The superior court remanded the case for a new trial for a determination of whether the insureds had in fact rejected the insurer’s defense and, if not, whether the insurer had acted in bad faith in declining to settle or participate in settlement negotiations.

Analysis. The state high court rejected the superior court’s test as unworkable. An insured under Pennsylvania law does not have the option of rejecting an insurer’s defense because doing so would constitute a breach of the policy, thereby releasing the insurer from its obligation to provide coverage. Moreover, most insureds would not have the funds to allow them to employ an independent defense.

The high court then turned to the parties’ arguments in considering an issue of first impression in Pennsylvania: whether an insured forfeits the right to coverage when it settles a lawsuit without the insurer’s consent, where the insurer has defended the suit subject to a reservation of rights. The insureds asserted that the insurer should reimburse them for the settlement so long as coverage applied and the settlement was fair and reasonable. The insurer, however, contended that its obligation to pay the settlement could be imposed only if it had acted in bad faith in refusing to settle.

The Arizona Supreme Court held that an insurer may be liable to reimburse a settlement that is fair, reasonable, and non-collusive, if coverage is determined to apply. In the instant case, the Pennsylvania high court adopted a variation of this fair and reasonable standard limited to those cases where an insured accepts a settlement offer after an insurer breaches its duty by refusing the fair and reasonable settlement while maintaining its reservation of rights and, thus, subjects an insured to potential responsibility for the judgment in a case where the policy is ultimately deemed to cover the relevant claims. The court observed that a determination of whether the settlement is fair and reasonable necessarily entails consideration of the terms of the settlement, the strength of the insured’s defense against the asserted claims, and whether there is any evidence of fraud or collusion on the part of the insured.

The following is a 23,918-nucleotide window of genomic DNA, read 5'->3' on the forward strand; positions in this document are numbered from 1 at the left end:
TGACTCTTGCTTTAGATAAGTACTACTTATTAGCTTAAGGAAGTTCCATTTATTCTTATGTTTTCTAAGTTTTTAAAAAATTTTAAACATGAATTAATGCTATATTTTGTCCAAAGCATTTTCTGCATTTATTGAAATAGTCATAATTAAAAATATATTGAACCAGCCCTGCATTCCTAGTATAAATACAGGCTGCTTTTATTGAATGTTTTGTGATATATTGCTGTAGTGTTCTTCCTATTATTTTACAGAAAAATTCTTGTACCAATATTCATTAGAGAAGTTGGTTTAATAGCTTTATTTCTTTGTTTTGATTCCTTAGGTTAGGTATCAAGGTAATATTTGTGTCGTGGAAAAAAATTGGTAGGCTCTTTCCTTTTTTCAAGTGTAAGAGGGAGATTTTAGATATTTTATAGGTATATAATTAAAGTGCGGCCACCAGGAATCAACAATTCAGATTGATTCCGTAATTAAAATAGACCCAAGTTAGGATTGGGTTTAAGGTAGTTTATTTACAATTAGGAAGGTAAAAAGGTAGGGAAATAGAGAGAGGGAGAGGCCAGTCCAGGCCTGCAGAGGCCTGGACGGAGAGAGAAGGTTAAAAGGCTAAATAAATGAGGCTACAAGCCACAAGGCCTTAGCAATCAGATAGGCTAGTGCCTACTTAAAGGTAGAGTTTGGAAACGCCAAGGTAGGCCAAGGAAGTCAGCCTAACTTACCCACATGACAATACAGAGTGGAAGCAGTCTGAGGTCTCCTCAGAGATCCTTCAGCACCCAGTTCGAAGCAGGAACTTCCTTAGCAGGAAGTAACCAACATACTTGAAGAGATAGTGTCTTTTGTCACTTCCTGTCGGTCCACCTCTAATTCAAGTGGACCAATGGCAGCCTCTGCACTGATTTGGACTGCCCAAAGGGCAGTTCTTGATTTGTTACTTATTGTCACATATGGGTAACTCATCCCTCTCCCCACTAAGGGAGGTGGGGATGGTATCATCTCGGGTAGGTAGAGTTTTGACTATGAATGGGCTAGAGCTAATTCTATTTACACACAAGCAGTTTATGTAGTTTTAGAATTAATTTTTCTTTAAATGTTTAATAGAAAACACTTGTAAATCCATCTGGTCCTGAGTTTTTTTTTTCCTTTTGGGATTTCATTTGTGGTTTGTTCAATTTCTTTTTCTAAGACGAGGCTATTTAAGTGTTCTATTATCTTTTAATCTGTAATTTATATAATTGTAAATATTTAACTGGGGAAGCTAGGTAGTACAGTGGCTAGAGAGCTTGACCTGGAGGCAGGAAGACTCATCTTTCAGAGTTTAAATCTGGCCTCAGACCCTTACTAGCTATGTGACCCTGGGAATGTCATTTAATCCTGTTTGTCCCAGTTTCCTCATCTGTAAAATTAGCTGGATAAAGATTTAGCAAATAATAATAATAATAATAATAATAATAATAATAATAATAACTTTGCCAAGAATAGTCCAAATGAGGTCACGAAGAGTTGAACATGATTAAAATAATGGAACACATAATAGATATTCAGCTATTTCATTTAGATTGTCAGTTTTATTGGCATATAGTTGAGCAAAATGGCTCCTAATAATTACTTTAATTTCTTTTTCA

In addition, if an insurer breaches its duty to settle while defending subject to a reservation of rights and the insured accepts a reasonable settlement offer, the insured need only demonstrate that the insurer breached its duty by failing to consent to a settlement that is fair, reasonable, and non-collusive, rather than demonstrating bad faith by the insurer, as the damages sought are subject to the policy limits to which the insurer originally contracted.

In this case, the jury determined that the settlement was “fair and reasonable from the perspective of a reasonably prudent person in the same position of [the insureds] and in light of the totality of the circumstances,” a standard that the instant court adopted as the proper one to apply in a reservation of rights case where an insured settles following the insurer’s refusal to consent to settlement.

The court concluded that the superior court erred by requiring an insured to demonstrate bad faith when the insured accepts a settlement offer in a reservation of rights case. Accordingly, the superior court’s decision was reversed, and the trial court’s judgment was reinstated.

The case is No. 2 WAP 2014.

Attorneys: James A. Dattilo (Dattilo & Associates, PC) for Atlantic Richfield Co. Thomas More Reiter (K&L Gates LLP) for Babcock & Wilcox Power Generation Group, Inc.

Companies: Atlantic Richfield Co.; Babcock & Wilcox Power Generation Group, Inc.

MainStory: TopStory DamagesNews ChemicalNews PennsylvaniaNews